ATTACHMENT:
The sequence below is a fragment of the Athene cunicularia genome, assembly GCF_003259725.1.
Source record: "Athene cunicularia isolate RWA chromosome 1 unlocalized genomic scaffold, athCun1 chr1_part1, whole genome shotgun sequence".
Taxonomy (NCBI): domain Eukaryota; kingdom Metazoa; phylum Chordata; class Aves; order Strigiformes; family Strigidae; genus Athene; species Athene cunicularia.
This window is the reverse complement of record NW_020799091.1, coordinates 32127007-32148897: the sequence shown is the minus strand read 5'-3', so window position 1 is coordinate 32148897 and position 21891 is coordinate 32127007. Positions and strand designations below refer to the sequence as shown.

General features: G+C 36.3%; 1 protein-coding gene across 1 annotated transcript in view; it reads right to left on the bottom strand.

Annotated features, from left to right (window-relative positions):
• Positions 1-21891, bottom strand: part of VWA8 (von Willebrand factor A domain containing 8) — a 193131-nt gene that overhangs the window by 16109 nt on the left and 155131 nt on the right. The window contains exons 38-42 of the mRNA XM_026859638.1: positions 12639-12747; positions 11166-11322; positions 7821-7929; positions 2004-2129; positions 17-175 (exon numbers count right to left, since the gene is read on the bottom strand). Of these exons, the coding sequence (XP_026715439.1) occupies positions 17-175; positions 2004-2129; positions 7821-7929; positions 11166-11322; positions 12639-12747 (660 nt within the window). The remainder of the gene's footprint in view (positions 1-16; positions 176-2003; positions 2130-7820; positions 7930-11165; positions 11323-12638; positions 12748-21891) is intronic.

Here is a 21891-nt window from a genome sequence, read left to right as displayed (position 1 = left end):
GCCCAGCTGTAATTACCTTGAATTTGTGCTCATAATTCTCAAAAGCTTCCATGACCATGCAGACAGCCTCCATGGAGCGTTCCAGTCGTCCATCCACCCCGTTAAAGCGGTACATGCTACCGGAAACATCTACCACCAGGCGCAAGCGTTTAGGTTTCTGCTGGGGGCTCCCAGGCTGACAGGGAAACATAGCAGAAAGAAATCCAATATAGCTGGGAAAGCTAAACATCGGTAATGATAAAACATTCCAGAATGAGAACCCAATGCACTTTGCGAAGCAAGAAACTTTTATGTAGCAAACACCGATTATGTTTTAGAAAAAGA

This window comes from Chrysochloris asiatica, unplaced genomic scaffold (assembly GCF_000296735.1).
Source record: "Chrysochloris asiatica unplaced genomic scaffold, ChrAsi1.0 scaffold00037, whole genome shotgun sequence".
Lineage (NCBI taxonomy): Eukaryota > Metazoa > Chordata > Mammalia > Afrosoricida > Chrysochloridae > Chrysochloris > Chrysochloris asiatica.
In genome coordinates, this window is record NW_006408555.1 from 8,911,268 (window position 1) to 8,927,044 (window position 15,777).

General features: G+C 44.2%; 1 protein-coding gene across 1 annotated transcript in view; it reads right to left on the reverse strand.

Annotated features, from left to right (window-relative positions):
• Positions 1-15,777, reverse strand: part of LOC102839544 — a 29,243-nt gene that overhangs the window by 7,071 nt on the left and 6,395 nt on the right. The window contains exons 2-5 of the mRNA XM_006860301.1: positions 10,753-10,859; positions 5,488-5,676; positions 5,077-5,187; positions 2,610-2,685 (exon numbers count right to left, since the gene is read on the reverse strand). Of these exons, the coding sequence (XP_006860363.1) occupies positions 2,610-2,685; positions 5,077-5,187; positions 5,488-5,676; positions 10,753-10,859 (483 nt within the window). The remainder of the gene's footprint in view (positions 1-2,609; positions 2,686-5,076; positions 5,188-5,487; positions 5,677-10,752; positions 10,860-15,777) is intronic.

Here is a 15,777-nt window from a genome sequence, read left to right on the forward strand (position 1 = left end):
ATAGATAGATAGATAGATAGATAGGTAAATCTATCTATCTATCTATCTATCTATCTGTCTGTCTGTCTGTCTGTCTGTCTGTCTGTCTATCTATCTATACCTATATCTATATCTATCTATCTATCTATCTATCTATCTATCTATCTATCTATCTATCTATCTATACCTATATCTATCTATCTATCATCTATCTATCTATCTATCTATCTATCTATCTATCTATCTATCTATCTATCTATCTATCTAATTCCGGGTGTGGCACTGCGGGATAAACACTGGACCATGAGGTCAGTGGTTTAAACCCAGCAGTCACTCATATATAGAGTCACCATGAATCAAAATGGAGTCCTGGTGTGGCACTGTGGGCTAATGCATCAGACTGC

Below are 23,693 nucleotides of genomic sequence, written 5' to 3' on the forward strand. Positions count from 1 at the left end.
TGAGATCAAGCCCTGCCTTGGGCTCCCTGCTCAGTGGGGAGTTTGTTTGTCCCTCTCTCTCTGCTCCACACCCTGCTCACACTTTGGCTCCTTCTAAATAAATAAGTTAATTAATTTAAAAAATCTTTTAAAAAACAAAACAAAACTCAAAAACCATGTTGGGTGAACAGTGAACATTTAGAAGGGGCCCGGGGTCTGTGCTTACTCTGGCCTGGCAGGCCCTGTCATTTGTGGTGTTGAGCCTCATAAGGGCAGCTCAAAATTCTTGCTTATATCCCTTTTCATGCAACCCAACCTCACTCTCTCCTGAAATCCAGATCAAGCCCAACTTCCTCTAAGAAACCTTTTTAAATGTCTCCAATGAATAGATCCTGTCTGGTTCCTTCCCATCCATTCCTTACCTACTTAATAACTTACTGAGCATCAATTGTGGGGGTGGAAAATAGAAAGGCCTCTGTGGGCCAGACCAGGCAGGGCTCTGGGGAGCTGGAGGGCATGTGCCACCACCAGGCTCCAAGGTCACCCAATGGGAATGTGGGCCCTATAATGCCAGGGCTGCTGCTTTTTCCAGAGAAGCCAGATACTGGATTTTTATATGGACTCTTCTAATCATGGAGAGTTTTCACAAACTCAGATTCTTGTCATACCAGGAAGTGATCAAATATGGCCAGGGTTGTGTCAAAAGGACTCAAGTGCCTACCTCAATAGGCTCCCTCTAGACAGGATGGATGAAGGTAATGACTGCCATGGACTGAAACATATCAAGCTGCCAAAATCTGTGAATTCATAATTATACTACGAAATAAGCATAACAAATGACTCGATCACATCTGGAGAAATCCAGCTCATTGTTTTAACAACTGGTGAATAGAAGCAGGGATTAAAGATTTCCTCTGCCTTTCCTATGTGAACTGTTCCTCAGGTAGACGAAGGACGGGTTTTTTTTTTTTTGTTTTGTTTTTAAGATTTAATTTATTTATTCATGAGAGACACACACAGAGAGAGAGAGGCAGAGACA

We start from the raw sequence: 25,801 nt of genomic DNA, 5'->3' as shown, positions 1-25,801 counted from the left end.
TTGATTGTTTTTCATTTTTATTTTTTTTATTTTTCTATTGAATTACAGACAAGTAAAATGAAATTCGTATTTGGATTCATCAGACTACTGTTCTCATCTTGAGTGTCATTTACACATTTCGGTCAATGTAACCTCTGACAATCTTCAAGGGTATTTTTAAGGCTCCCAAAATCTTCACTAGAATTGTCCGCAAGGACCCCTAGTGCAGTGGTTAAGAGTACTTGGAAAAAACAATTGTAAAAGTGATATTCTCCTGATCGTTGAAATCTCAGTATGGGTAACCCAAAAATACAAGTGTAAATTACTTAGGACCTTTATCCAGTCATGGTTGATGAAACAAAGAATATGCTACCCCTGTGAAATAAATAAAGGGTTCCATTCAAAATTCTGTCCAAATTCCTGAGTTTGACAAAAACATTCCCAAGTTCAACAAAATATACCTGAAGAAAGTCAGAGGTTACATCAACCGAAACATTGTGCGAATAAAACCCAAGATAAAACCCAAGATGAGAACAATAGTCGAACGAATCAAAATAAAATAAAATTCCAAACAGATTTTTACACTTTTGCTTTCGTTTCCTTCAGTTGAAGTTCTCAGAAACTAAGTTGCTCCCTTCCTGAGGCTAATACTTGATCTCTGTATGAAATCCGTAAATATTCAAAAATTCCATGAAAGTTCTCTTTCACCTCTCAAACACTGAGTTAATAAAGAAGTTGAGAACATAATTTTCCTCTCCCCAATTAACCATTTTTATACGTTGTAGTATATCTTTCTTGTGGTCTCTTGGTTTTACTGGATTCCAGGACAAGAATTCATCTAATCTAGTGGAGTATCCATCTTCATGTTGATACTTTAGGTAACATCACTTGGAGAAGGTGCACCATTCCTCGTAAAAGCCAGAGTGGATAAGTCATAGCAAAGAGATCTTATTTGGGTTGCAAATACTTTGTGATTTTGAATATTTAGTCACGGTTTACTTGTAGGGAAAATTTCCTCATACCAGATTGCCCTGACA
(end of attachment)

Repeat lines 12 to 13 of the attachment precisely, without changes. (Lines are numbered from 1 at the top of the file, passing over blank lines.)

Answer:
Lineage (NCBI taxonomy): Eukaryota > Metazoa > Chordata > Mammalia > Afrosoricida > Chrysochloridae > Chrysochloris > Chrysochloris asiatica.
In genome coordinates, this window is record NW_006408555.1 from 8,911,268 (window position 1) to 8,927,044 (window position 15,777).